Many strange stories of melancholy caught the eye of Robert Burton, an Oxford scholar who dedicated most of his life to writing The Anatomy of Melancholy (1621). First printed 400 years ago, it is a vast compendium of melancholy that is also a literary masterpiece.


Burton defined melancholy as a type of “dotage” or mental instability typically accompanied by sorrow and fear. Nowadays we associate the term with a state of dejection, pensiveness, or even depression, but for more than 2,000 years, melancholy has encompassed much more.

One such story that was included in Burton's book was that of the non-urinating Italian man – a case study that might surprise modern readers. The 16th-century writer André du Laurens, physician to King Henri IV of France, records what happened: the patient told his doctors that he would rather die than go to the toilet because, if he relieved himself, he would drown his home city of Siena.

At first the patient’s physicians tried to reason with him. They pointed out that the cubic capacity of his bladder was hardly equal to the task of submerging a whole city. Even 10,000 people, they said, would not be able to flood a single house. But the gentleman would not be convinced.

Seeing that his life was now in danger, the doctors hit on a novel treatment – if an extreme one. Rather than trying to persuade him through logic, instead they entered into his delusory state. They started a fire in the house next door and triggered Siena’s fire alarm system – the ringing of church bells. The servants became bit-part actors in the drama, shouting out: “To the fire, to the fire!” Then the civic worthies came to visit the patient. They pleaded with him for help: there was only one way to save the town, and that was if he urinated and put out the fire.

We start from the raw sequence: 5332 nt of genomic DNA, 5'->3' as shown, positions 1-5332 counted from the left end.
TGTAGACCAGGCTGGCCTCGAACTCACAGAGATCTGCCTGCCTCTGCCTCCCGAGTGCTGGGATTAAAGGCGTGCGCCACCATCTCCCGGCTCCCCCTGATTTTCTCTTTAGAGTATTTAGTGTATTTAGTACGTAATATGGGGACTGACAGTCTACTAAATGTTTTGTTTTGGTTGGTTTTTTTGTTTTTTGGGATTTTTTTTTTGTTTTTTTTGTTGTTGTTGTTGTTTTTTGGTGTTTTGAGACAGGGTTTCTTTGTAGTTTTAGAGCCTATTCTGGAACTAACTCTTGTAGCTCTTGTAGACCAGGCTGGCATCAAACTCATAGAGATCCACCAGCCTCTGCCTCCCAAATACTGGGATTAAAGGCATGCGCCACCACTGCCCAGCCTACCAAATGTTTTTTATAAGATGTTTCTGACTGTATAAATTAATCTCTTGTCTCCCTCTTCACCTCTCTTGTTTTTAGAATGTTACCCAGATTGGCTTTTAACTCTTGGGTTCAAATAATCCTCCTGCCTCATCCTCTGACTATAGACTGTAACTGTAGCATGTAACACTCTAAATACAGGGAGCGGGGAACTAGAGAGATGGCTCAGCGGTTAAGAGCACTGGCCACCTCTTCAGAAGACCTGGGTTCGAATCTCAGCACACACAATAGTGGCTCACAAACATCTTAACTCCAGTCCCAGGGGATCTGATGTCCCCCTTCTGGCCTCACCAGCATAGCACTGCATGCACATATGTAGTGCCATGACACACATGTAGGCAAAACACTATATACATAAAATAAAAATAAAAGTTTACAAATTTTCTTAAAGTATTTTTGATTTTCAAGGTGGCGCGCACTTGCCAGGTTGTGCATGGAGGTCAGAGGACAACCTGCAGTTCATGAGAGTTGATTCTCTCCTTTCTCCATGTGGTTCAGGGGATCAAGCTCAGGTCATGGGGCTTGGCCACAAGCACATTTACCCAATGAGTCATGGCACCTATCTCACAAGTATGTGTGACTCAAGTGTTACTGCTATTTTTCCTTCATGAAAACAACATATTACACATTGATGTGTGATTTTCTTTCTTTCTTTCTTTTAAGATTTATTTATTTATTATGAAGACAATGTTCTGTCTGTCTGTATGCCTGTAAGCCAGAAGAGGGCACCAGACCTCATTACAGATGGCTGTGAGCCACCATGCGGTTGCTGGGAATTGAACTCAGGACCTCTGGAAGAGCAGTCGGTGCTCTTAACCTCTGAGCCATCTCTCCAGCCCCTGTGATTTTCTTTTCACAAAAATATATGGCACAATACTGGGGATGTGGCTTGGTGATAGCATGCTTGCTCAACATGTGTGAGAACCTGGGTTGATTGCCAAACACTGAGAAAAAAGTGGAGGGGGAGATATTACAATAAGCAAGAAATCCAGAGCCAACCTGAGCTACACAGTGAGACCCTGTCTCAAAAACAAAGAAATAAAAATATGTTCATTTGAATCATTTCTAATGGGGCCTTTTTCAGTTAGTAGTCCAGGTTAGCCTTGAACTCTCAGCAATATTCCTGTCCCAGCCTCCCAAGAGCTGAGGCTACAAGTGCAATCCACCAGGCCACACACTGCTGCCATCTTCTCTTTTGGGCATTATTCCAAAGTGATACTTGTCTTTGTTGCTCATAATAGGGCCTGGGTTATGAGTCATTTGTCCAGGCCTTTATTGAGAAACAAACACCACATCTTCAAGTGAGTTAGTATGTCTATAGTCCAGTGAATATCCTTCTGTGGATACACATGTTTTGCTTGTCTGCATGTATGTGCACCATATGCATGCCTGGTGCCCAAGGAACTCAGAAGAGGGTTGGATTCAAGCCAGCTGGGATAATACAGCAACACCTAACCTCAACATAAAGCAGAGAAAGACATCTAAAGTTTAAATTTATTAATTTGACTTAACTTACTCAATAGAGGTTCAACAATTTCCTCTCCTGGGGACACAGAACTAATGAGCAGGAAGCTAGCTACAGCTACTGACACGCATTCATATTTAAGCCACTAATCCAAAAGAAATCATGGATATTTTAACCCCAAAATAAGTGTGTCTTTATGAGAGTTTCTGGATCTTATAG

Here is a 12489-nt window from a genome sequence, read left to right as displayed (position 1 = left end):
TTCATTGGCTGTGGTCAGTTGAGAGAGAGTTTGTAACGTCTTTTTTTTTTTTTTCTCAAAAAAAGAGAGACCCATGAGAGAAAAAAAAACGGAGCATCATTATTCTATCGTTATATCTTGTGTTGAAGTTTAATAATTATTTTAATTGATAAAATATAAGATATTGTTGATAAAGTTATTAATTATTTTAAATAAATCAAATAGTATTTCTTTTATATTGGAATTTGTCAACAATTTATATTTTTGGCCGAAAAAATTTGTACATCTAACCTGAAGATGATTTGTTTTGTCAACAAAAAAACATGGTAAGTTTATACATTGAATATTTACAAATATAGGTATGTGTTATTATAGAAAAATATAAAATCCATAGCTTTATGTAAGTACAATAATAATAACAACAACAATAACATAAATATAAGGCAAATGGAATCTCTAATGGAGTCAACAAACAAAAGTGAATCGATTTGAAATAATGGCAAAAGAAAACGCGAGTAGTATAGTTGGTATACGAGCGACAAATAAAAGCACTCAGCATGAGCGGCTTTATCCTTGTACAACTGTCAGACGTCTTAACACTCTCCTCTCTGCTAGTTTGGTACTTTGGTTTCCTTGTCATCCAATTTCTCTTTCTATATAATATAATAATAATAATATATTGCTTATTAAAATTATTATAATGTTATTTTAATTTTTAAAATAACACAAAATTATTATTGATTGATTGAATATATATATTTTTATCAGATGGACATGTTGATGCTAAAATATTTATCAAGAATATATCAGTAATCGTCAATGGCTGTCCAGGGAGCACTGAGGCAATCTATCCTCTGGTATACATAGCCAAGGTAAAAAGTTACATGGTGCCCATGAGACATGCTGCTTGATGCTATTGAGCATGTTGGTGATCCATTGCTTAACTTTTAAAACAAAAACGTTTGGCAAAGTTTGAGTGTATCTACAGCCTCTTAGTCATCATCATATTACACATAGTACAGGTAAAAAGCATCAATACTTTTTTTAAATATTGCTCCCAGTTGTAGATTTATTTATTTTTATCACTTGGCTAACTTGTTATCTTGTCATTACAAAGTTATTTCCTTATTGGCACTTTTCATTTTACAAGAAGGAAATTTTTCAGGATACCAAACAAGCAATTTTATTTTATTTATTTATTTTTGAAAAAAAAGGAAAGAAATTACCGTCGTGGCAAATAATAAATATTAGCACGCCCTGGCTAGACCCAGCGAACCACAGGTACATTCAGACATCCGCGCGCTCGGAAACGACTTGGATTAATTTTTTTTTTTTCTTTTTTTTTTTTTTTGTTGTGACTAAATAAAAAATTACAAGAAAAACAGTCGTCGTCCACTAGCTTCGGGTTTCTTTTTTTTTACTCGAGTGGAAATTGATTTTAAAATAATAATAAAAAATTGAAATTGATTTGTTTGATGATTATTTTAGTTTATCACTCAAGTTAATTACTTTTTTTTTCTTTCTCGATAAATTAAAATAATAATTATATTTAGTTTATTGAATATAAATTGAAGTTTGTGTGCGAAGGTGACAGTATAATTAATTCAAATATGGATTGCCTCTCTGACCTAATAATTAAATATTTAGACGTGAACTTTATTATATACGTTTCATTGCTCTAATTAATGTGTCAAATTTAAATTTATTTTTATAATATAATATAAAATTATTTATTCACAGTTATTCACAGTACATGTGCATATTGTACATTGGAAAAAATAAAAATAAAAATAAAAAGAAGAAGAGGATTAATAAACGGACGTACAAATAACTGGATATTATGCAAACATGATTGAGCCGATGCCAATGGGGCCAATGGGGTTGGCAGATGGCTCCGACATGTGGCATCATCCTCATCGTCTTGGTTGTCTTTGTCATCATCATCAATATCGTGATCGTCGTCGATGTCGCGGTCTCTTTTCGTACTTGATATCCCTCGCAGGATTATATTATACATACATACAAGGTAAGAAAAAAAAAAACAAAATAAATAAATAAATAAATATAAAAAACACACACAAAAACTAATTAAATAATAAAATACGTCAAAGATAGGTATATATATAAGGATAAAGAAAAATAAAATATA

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So this melancholic man realised the danger and stepped up to the challenge of being Siena’s first human fire hose. As he relieved his bladder, he was instantly cured. The doctors’ unusual treatment succeeded, its elaborate and even theatrical method enabling their patient to live out his false belief and – quite literally – flush it out of his system.

Robert Burton's The Anatomy of Melancholy 1628 frontispiece
A 1628 frontispiece of The Anatomy of Melancholy by English clergyman and author Robert Burton. The author regarded his writings as a form of self-therapy. (Photo by Getty Images)

What was Robert Burton's definition of melancholy?

During the 16th and 17th centuries – the cultural high-water mark of melancholy – the condition was seen as slippery, infinitely varied in its manifestations, and nearly impossible to categorise.

Burton says of sufferers that there are “scarce two of two thousand that concur in the same symptoms. The tower of Babel never yielded such confusion of tongues, as the chaos of melancholy doth variety of symptoms.” While one patient feared urinating, another was convinced he was made of glass; one thought he had a giant head; another that he was a cockerel.

Some melancholics succumbed to despair and met a violent end; others simply wasted away with shame or embarrassment. Burton doggedly attempted to document all the cases he read, comparing himself to a “ranging spaniel” who picked up a scent and pursued it to its end.